“We held an organizational meeting at the UC Sedgwick Reserve on April 16, 2000. That meeting attracted almost 40 people. We invited everyone who came to help outline our mission and goals,” Evarts continued. “From that we organized a steering committee and our first year of meetings were held at the Hartley House in Los Olivos, which was the first location of the Wildling Museum.”

Marge Erickson, a local attorney and member of the group, helped the newly formed group to incorporate as a tax-exempt 501c3 nonprofit corporation.

“Out of the brainstorming meetings came ideas for lectures, field trips, workshops and possible ways to do some outreach to students in the Valley,” Evarts said. “The first year of lectures included Western Pond Turtles, Reptiles and Amphibians, Seismology, Natural History of Zaca Lake, Geology of Upper Sedgwick Ranch, and Oak Regeneration in Santa Barbara County and a series of field trips. “Our area has some of the most complex geology in Southern California. And Santa Barbara County has an especially rich biodiversity which makes it such a great outdoor classroom.”

 “We are an educational outreach that’s why our goal is to keep our lectures free to the public and our field trips at a low cost,” said Evarts. “We depend on our membership dues to sustain our organization financially. The membership dues go to pay for honoraria and cover other expenses for our programs.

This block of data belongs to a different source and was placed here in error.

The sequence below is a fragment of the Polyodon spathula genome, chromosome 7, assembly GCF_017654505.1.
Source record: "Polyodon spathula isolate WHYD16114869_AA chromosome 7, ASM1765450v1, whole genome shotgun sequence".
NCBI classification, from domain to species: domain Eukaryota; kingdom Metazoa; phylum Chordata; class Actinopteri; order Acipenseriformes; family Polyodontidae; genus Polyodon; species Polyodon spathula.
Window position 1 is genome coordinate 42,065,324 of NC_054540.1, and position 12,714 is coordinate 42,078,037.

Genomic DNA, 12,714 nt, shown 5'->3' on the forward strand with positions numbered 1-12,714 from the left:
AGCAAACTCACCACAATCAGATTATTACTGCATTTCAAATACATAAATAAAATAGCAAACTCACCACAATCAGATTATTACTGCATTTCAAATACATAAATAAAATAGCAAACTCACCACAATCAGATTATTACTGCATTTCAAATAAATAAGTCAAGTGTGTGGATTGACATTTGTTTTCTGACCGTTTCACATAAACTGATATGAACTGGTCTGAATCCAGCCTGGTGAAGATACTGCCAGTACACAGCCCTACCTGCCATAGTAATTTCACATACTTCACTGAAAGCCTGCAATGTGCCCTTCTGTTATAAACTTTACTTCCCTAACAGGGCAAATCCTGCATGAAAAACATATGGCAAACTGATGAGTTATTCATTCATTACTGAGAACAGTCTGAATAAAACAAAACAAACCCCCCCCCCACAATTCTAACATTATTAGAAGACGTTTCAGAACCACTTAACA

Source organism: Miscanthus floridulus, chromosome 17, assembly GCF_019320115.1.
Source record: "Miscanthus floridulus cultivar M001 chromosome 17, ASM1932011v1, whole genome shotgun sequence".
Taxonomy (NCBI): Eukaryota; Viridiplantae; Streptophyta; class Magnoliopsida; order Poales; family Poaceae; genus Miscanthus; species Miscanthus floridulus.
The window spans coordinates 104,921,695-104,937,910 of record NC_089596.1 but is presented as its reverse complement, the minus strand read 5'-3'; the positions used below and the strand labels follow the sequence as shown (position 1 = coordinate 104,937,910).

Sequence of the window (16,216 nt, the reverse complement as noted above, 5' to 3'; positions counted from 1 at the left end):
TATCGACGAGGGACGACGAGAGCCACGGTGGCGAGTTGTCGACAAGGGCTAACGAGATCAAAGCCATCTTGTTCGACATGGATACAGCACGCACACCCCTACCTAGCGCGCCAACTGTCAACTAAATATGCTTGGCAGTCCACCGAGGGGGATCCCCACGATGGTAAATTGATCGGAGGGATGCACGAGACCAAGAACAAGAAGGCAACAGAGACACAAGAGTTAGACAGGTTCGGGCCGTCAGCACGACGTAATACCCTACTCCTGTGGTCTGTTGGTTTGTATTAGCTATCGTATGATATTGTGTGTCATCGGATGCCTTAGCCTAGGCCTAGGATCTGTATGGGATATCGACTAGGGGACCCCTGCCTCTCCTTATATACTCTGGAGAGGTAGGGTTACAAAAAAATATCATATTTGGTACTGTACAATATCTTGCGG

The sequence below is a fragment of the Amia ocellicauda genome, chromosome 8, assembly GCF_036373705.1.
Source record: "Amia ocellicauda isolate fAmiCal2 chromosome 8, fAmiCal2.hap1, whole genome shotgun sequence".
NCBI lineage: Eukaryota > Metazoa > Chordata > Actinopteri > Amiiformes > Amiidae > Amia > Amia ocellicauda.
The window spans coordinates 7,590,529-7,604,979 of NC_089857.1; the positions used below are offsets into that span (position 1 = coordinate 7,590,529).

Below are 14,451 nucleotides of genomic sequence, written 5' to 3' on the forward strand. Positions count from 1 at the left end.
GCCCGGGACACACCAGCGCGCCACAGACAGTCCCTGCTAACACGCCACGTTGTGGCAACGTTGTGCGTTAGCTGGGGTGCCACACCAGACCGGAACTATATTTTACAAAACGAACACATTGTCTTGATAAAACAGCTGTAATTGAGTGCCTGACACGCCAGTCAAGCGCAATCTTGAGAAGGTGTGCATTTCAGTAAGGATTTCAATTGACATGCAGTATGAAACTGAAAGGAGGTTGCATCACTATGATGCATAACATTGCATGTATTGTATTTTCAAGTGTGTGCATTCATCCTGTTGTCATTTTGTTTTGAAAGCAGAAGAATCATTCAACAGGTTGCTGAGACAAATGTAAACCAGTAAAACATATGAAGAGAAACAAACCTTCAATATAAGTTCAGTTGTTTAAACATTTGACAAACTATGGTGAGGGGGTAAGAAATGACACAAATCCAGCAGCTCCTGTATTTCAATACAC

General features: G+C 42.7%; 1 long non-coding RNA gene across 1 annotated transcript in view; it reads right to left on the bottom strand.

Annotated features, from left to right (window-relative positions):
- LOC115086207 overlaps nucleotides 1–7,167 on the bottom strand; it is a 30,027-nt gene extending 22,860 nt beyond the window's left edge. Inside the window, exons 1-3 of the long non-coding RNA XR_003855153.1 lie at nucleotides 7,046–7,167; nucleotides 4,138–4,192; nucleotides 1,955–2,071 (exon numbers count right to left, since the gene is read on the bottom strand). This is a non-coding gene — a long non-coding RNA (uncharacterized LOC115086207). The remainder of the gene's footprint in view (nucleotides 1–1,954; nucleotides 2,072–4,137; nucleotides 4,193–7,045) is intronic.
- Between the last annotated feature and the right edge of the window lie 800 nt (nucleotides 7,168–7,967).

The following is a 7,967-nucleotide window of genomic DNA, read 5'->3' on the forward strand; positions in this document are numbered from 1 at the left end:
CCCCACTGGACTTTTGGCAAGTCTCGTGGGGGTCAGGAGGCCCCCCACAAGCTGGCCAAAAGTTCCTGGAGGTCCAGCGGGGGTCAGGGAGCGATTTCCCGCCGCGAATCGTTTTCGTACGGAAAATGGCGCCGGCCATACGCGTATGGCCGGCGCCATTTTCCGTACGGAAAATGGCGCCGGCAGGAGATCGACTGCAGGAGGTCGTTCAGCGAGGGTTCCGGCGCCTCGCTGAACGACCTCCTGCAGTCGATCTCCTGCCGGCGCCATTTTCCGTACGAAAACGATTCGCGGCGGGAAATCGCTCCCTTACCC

“We didn’t realize when we started this organization that it would have such staying power, thanks in part to the strong local interest in the natural world. We’ve been fortunate to have loyal members, great volunteers and board members. We rely on the dedication and talents of all our members who come from all walks of life,” said Evarts.

“We encourage everyone to join us for our 20th anniversary celebration on April 4 at the Sedgwick Reserve,” said Popper. “It will be a fun day with many hikes and interesting lectures to choose from lots of activities for kids to enjoy. We will even have a cake to celebrate our 20th anniversary. The Sedgwick Reserve requires a head count for those attending the event as it is generally not open to the public. So please remember to go online and make a reservation. Everyone is invited.”

“With the appreciation of our natural environment comes the awareness of what we need to protect and conserve,” said Evarts. “Over the past 20 years, we’ve witnessed some big impacts to the valley’s native flora and fauna. For example, many oaks and pines died during the extreme drought and common bird species like meadowlarks continued their decline from habitat loss. Mindful of the environmental challenges that lie ahead, I hope the society will continue to be a local source of natural history knowledge and to promote a deeper appreciation of our precious natural heritage.” 

For more information on their upcoming lectures and field trips, visit or call 805-693-5683.